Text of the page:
Megan Martis applies knowledge from ISD to sew up profits for her earth- and body-friendly CLOVO startup company
Megan Martis is living proof that necessity is the mother of all invention.
While growing up as a nature-nurturing, hike-happy, beach bum in warm Redondo Beach, California, Martis would wear sheer tights when it became “California cold”. It wasn’t until she attended Colgate University in freezing upstate New York in September 2016 did she wear them regularly out of necessity.
“I absolutely hated how they felt,” Martis said. “They sagged, ripped easily, and were incredibly itchy.”
Using physics and science as an astrogeophysics major, Martis researched the impact of clothing, and in particular tights, on the environment. What she found was not surprising: Tights were not made of natural materials, were not durable, and were bad for the environment. So she started CLOVO, which stands for clothing revolution.
During a global pandemic, it took two years to evolve CLOVO to market.
Meanwhile, after earning her BA degree at Colgate in May 2020, Martis started her master’s degree at the University of Michigan in Energy Systems Engineering in Integrative Systems + Design in September 2020. It was here, as a U-M graduate student, she began marketing her two plant-based product lines: EverTights and RevoTights. On its website, CLOVO promotes using natural materials with three goals in mind for customers: comfortability, durability, and sustainability.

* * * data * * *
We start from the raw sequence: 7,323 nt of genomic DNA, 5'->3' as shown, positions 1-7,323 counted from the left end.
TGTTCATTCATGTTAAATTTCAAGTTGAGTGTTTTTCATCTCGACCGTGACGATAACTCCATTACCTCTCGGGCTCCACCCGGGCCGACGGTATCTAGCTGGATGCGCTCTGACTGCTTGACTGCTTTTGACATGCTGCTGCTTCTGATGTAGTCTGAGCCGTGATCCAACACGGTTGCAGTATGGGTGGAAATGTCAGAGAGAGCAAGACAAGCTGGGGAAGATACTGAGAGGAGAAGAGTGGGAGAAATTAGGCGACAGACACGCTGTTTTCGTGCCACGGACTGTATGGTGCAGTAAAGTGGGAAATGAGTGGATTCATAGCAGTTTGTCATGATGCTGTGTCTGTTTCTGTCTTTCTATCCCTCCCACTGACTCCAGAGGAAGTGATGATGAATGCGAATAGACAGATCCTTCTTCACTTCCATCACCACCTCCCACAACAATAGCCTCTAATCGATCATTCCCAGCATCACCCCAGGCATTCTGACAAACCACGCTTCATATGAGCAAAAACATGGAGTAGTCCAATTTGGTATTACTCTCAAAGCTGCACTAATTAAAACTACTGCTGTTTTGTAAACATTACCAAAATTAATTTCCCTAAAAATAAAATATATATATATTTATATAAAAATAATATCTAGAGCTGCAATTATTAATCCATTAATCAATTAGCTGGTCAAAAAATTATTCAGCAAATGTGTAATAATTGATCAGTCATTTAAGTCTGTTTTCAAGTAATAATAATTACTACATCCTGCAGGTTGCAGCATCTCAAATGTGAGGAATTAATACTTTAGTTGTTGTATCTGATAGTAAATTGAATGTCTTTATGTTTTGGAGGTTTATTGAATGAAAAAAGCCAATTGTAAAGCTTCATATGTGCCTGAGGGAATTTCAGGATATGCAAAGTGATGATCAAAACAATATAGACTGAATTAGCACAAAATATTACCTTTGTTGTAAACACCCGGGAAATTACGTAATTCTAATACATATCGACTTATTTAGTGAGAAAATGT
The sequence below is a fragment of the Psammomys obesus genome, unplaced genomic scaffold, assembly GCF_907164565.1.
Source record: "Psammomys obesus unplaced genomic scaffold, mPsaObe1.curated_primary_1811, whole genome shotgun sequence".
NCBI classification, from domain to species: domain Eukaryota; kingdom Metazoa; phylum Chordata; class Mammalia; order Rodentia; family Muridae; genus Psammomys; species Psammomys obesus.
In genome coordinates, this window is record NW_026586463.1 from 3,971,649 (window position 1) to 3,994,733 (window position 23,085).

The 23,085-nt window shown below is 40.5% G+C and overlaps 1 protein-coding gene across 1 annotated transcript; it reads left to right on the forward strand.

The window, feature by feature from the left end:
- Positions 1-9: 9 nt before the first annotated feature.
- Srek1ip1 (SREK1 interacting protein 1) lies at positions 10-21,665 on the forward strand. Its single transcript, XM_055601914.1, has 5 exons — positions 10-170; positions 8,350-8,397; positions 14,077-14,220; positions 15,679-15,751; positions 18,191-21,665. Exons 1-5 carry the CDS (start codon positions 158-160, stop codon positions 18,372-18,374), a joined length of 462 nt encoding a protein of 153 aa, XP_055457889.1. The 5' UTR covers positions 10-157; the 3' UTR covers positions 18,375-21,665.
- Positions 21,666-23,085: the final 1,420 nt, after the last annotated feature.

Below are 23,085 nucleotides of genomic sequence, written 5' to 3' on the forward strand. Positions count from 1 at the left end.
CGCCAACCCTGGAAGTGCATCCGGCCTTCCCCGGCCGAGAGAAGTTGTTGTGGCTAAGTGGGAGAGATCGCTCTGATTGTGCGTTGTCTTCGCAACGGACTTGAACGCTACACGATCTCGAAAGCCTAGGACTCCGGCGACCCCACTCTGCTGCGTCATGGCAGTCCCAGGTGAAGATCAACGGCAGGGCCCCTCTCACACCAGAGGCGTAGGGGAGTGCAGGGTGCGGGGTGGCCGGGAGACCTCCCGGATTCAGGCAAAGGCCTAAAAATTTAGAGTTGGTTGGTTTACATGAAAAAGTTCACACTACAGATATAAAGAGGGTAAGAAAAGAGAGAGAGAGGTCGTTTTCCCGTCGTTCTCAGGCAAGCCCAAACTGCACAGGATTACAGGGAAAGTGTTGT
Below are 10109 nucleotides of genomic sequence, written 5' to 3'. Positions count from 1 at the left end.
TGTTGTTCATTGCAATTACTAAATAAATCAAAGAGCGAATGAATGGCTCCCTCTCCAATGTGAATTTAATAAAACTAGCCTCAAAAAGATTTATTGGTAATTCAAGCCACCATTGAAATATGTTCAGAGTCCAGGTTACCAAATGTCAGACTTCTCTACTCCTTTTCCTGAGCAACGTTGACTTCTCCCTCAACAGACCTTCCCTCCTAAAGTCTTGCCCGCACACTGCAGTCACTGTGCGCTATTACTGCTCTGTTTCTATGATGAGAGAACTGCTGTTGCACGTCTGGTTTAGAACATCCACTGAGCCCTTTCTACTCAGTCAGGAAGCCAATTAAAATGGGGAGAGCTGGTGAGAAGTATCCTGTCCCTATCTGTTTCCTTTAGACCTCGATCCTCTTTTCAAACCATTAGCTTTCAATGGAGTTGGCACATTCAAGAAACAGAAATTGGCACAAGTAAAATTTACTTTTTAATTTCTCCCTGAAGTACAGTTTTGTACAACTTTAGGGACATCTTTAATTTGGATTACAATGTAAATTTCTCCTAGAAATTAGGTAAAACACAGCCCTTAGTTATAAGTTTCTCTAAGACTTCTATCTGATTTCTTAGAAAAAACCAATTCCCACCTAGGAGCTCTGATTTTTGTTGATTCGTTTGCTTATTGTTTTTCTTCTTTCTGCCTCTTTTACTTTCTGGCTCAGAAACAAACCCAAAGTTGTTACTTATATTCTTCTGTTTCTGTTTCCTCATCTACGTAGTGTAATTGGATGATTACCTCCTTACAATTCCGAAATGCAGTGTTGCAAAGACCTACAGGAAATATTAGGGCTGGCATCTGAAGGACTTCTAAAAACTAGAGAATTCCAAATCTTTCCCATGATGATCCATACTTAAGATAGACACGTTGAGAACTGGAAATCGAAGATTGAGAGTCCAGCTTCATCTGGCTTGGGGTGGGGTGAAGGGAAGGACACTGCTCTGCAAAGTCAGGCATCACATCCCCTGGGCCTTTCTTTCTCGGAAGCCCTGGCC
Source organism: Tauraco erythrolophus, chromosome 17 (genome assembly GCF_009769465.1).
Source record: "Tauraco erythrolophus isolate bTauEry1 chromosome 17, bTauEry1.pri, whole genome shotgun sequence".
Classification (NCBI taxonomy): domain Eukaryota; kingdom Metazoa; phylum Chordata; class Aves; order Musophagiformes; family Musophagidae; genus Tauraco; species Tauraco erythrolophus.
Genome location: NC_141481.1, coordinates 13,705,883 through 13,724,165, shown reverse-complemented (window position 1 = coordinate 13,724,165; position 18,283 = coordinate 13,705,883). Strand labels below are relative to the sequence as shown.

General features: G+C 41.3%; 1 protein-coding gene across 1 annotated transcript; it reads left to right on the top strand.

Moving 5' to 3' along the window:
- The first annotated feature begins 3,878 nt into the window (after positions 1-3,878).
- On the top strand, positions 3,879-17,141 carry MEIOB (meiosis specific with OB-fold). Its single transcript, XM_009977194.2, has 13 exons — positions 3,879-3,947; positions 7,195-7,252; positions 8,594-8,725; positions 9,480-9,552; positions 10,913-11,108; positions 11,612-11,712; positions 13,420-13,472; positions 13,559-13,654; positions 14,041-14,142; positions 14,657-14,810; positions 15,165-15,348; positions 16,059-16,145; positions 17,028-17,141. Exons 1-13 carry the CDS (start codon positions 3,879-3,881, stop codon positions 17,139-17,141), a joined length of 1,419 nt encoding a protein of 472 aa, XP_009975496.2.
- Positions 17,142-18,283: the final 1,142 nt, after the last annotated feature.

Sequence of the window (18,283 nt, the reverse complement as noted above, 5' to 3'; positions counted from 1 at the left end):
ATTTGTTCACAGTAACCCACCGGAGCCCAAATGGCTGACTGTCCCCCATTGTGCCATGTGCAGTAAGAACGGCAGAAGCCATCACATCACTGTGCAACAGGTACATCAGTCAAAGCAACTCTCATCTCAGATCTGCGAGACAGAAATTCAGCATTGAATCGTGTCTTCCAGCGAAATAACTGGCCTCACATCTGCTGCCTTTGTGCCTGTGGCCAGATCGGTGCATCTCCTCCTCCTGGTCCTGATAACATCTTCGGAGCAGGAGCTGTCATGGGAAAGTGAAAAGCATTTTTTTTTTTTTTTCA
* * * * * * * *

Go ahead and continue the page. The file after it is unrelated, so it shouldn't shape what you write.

Running a Tight Ship
To manage the company she founded and trademarked, Martis has formed a tight team of only women with science and engineering backgrounds who work to continuously make the brand more comfortable for women of all body types, more sustainable, and bring a diversity of skill sets, but one with a shared love for creating a better future for the Earth.
With 1,000 product sales to date, Martis hopes CLOVO will loosen the market.
“People love our products,” she said. “They are more comfortable and better for the environment. They’re ideal for Gen Zers and Millennials looking to buy the most cost-effective and sustainable products.”
At ISD, Martis has been involved in the Zell Lurie Institute at the Ross School of Business, where she placed second in the Michigan Business Competition in March 2021. She also placed second in the Michigan Entrepreneurship Summit and was chosen as a Zell Entrepreneur and Applebaum Fellow.
Martis chose ISD and is applying the integrative knowledge she learned in the classroom and group discussions to further the growth of her company, including how to pitch to customers and solve problems.
“I enjoyed my ISD classes,” Martis said. “I love the heavy emphasis on hands-on learning, focus on integrative, and I learned a lot of project management skills, which helps my business grow and helps me pitch my business better.”
Since January, she has been a Fellow in U-M’s Multidisciplinary Design Program, collecting data using a sensor package to model if micro-mobility technology is more sustainable than other ride options and coding energy, economic, and environmental impact models that website users can use to calculate their impacts for mobility sources. She has also worked as a student intern at Tech Lab Climate Change, SkyBaron, in charge of analyzing the carbon product market space, creating a marketing plan, and onboarding vendors.
Martis graduated from ISD in December 2021.